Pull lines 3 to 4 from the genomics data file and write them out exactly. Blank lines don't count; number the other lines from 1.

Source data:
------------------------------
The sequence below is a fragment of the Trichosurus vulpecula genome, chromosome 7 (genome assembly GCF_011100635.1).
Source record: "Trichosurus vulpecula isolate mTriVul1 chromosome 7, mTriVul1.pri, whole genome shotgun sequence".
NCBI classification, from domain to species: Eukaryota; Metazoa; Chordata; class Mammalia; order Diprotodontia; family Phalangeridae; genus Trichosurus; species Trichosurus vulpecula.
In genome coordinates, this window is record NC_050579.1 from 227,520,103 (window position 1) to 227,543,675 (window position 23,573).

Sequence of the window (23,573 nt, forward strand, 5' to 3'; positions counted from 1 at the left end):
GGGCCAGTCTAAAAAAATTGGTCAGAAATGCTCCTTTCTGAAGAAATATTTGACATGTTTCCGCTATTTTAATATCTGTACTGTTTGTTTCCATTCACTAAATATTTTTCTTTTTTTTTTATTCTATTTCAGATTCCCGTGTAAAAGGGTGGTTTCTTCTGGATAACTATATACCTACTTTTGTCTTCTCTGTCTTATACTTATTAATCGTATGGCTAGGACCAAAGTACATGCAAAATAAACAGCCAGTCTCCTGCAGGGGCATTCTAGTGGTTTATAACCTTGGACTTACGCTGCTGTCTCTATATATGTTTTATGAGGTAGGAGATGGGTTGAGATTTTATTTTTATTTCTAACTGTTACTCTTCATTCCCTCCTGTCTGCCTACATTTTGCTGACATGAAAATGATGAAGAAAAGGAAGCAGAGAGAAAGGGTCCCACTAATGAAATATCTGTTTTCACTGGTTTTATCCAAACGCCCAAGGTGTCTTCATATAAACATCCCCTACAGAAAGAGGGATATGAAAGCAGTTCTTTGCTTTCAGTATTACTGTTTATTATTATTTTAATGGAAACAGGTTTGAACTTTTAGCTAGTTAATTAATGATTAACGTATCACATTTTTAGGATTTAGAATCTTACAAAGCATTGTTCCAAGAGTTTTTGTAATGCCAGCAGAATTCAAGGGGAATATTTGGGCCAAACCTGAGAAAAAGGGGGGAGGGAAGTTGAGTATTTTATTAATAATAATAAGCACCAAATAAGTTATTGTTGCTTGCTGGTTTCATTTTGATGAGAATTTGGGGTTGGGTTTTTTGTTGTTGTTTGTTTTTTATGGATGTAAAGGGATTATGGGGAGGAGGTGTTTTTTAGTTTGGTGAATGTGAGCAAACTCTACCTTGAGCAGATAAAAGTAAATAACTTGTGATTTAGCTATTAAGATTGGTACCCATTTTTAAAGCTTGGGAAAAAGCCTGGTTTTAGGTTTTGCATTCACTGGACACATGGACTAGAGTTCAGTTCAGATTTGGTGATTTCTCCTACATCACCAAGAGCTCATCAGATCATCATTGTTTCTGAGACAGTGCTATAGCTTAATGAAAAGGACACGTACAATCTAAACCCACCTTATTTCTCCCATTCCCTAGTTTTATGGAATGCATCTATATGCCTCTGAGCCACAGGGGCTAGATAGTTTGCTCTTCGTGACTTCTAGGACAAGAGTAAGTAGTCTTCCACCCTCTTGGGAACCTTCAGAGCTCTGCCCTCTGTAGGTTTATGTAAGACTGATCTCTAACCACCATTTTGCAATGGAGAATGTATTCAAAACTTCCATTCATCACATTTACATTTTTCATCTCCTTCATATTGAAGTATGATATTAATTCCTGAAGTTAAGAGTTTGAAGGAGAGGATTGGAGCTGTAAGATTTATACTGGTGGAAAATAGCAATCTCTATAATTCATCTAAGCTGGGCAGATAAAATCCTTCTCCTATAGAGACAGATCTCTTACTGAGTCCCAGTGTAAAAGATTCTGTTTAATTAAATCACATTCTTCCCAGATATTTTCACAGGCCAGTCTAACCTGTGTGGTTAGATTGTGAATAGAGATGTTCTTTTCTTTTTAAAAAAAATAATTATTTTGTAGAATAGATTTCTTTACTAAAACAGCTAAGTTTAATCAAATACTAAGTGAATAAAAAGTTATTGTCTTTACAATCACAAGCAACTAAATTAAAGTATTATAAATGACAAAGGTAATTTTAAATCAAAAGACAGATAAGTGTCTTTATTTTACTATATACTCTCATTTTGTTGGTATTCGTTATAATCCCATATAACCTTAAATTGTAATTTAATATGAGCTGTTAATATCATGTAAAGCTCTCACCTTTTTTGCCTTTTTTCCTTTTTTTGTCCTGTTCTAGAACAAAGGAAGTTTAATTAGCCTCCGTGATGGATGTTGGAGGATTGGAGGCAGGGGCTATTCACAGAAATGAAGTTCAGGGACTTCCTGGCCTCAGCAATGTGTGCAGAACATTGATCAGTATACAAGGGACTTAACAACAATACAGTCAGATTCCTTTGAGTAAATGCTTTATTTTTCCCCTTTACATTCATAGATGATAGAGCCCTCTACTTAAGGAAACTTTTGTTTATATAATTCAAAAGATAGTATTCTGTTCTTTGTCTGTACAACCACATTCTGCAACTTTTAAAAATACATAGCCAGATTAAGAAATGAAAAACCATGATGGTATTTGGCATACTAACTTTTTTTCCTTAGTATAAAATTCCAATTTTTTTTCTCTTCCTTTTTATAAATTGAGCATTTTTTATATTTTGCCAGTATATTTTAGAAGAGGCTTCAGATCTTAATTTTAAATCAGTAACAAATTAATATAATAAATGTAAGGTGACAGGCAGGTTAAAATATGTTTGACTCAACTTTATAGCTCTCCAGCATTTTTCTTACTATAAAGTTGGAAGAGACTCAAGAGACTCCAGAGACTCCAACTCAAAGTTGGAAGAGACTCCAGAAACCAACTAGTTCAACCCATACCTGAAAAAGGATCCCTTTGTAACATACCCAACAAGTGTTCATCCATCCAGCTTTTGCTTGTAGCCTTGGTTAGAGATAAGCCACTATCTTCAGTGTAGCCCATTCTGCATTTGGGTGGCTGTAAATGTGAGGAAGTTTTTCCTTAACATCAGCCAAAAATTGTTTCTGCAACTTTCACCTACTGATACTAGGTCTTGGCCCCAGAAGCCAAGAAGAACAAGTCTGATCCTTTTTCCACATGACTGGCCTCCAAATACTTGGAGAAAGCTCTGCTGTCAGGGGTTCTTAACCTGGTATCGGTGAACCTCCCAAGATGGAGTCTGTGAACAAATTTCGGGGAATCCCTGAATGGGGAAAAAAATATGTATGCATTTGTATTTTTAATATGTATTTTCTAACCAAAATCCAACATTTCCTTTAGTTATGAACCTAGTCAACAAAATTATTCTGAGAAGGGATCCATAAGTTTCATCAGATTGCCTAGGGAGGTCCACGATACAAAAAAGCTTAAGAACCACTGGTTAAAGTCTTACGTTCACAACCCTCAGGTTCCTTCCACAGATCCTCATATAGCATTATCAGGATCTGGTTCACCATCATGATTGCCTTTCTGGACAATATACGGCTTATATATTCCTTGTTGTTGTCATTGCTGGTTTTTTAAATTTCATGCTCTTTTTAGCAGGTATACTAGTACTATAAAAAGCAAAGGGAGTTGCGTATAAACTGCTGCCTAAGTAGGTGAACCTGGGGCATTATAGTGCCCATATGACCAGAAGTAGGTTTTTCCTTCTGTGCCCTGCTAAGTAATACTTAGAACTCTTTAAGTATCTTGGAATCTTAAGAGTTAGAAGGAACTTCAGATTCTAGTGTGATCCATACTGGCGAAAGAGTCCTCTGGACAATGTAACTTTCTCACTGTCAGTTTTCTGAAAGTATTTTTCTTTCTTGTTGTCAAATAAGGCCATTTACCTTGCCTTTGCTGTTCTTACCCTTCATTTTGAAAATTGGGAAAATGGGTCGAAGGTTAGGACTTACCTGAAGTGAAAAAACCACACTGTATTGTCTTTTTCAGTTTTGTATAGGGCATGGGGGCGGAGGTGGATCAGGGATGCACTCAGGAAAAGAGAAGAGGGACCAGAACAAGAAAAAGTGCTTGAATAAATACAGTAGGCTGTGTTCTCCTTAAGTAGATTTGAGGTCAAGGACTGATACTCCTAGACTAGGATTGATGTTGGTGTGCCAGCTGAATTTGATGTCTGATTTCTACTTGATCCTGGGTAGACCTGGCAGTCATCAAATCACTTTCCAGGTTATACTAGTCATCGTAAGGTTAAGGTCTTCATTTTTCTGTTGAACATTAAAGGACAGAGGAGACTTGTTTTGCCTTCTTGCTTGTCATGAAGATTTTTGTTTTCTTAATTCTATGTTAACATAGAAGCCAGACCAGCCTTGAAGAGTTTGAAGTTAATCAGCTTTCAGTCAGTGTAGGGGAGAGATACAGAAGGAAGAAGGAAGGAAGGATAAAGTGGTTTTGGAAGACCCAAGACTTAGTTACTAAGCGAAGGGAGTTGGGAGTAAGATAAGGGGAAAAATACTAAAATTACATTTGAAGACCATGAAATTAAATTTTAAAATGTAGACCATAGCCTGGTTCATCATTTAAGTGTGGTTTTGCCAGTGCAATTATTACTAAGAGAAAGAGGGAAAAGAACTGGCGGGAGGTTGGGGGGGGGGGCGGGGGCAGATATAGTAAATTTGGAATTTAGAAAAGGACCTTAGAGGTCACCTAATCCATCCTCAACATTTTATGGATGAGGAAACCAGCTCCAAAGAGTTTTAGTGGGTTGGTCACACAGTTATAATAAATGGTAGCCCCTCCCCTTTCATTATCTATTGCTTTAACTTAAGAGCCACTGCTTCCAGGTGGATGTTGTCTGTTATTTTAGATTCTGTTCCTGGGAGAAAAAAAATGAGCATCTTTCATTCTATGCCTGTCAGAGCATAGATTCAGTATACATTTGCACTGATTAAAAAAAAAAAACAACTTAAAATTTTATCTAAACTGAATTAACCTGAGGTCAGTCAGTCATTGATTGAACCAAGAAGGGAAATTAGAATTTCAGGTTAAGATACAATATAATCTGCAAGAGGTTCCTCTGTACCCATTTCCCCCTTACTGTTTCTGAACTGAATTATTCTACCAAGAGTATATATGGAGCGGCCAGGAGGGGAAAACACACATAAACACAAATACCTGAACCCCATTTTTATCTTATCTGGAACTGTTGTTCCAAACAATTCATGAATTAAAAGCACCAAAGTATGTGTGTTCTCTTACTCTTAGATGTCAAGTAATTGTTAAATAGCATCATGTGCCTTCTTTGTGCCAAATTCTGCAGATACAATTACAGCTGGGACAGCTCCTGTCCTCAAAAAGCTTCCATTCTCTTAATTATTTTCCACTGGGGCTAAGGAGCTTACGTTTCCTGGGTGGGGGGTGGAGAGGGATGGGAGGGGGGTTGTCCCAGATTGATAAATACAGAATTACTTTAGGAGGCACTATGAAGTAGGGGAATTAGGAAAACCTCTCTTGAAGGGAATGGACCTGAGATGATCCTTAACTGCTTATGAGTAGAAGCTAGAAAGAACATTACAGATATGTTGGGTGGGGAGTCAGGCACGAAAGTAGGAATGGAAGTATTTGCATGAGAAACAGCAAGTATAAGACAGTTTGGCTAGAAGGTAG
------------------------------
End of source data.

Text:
NCBI classification, from domain to species: Eukaryota; Metazoa; Chordata; class Mammalia; order Diprotodontia; family Phalangeridae; genus Trichosurus; species Trichosurus vulpecula.
In genome coordinates, this window is record NC_050579.1 from 227,520,103 (window position 1) to 227,543,675 (window position 23,573).